During the 1980s, the emergence of California, Australia and Chile as wine producing nations had flung open the doors of wine consumption, and I’d charged through. For me, France no longer owned “wine” in the same way it had done for previous generations. For all Bernard’s dawn’til dusk encounters with vines, I felt that I was more open-minded and better informed than him. Alsace is, after all, geographically isolated from the rest of France. At the same time, Robert Parker seemed to be having similar sorts of arguments over his 100 point scoring system, which offered a degree of equivalence between regions and continents.
This unequivocal attitude got me through the Master of Wine examination. Identifying 36 unknown wines requires that you ditch the aesthetic for the ascetic. You can’t spend precious exam time atomically splitting Meursault and Puligny, and they don’t hand-out marks for genuflection no matter how good the Monte Bello tasted. I wanted “bankers”, easily recognisable wines: Marlborough Sauvignon Blanc, Crozes-Hermitage and, if it came to it, Vendange Tardive Pinot Gris, as long as I got that wave of identifying nausea when I nosed the liquid. The only wine that fazed me in the exam was Cos d’Estournel 1990, which caused an inappropriate rush of excitement, the stirring of something deeply repressed, like those bewildering endocrinal pangs that must come to wild animals that are born in zoos. Five vintages of Cos correctly identified. The red wine paper was a triumph. Something in the genes my mum said; our pre-historic ancestors must have smelt terrible to each other, I thought.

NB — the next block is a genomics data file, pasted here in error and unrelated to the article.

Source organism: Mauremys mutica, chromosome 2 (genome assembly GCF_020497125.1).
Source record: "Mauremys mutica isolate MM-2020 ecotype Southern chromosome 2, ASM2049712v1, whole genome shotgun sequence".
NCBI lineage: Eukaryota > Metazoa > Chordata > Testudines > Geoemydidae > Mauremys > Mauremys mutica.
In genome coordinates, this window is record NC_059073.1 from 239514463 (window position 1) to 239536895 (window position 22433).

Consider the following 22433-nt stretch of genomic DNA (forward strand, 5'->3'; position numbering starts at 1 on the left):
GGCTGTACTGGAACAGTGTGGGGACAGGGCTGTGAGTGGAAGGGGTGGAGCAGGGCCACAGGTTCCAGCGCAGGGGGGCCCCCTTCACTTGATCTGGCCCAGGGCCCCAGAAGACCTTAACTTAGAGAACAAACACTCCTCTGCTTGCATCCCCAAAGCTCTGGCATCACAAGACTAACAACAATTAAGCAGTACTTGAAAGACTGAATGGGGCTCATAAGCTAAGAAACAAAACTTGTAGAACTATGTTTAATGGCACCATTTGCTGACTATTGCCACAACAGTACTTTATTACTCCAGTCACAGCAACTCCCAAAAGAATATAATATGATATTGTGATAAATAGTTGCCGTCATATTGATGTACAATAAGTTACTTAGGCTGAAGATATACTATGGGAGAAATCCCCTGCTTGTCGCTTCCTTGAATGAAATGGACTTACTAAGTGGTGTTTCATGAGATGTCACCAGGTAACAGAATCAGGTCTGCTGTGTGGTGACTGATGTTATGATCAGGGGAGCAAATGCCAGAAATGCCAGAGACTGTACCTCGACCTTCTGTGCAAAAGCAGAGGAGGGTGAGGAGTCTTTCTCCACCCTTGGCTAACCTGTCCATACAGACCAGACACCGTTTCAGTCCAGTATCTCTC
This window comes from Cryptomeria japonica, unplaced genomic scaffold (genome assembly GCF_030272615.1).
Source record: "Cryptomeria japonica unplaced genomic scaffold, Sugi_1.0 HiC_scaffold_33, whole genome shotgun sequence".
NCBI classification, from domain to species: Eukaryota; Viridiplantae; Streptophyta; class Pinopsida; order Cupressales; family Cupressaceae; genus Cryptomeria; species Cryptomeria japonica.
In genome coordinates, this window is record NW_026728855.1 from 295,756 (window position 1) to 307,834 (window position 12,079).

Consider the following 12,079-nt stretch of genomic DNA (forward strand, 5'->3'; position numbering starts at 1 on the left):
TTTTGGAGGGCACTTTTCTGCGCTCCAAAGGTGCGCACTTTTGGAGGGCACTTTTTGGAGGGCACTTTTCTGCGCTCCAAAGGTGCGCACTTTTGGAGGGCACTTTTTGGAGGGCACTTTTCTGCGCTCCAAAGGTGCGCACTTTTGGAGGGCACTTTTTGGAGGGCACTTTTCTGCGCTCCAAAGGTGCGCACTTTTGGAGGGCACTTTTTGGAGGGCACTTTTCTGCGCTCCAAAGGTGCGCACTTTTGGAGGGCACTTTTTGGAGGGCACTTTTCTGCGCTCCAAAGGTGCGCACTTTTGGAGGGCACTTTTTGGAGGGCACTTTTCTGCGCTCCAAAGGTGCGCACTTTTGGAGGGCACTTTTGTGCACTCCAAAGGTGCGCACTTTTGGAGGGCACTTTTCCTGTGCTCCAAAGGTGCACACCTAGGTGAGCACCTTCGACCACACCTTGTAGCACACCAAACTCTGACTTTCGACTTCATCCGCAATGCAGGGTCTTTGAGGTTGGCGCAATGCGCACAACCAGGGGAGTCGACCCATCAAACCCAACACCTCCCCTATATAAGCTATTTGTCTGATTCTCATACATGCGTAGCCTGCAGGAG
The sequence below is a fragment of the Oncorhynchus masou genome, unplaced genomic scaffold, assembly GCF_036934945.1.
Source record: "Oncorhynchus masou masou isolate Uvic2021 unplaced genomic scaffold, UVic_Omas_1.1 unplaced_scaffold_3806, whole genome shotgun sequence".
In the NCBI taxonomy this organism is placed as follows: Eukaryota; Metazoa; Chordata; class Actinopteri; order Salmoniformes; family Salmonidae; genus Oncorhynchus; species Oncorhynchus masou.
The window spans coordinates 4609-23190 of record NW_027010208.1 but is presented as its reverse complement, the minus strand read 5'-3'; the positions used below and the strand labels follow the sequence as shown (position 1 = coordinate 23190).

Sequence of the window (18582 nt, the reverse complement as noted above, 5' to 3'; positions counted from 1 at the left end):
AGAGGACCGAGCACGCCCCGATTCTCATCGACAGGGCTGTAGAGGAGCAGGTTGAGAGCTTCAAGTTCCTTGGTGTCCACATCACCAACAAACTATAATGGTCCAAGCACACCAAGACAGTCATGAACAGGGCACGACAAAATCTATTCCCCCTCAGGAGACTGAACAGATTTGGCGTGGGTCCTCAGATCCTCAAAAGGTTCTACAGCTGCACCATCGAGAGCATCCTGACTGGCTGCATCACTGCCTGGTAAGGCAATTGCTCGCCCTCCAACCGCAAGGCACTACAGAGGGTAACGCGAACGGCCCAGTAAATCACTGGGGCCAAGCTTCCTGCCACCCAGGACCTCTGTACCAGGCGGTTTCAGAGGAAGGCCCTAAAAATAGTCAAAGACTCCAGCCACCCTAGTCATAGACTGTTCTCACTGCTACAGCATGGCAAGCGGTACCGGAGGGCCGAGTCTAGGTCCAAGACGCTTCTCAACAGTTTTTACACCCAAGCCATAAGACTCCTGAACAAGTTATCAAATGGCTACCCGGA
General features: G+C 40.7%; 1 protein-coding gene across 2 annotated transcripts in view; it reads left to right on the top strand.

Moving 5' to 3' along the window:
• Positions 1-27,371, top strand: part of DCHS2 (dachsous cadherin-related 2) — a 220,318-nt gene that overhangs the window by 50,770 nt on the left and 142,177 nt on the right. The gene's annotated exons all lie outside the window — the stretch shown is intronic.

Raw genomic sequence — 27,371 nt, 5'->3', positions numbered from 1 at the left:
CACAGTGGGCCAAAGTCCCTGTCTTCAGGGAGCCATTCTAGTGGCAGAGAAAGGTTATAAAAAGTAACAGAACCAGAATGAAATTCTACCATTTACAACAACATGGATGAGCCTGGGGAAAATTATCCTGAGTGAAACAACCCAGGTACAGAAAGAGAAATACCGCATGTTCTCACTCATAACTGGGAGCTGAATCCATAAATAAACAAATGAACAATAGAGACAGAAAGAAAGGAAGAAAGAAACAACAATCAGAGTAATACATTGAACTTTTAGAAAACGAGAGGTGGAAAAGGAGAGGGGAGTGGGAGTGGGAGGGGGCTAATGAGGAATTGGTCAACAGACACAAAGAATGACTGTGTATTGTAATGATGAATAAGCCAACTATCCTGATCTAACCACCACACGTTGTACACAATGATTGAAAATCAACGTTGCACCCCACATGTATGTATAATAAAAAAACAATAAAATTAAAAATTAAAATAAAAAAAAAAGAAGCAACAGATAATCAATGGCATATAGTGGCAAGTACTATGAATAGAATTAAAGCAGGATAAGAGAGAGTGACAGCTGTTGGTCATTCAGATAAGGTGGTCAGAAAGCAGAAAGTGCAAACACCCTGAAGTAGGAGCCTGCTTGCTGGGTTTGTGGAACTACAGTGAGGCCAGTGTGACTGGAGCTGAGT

There is an inevitable period of re-tox after the exam. I went to work in Champagne, off to the blurry world of blends and brands. It seemed an opt-out from all those choices the exam presented me with, but like a fervent Buddhist I found something enlightening in this singularity.
Blends are the nemesis of blind tasting. It’s hard enough remembering all those grape varieties, let alone their possible combinations, and in Champagne the mix of grape varieties, villages and years is endless. I was well practised in deciding between continents, so when I was given 10 Montagne de Reims vin clair to taste, my palate went numb. They were all Pinot Noir, and all from Champagne, two facts that together negated any contribution I could bring to the on-going blending discussion. In pursuit of the MW, I had visited New Zealand, Chile and Australia. I had offered unsolicited advice to Chilean winemakers, warning them of the dangers of reduction; and told one of New Zealand’s top Pinot Noir producers to replant his vineyards. Before I took the exam these put upon souls must have been sticking pins into “John” effigies, but the voodoo either didn’t work or veered into the examinee next to me whose glasses all smashed to the ground, spilling the Cos. By contrast, our cellar master rarely left Champagne. Verzenay, Oger and Bouzy marked the limits of his world. His authority was necessarily circumspect. We were both in the business of authenticating identity, except he was working with finger prints where I was making do with the Bumper Book of Flags.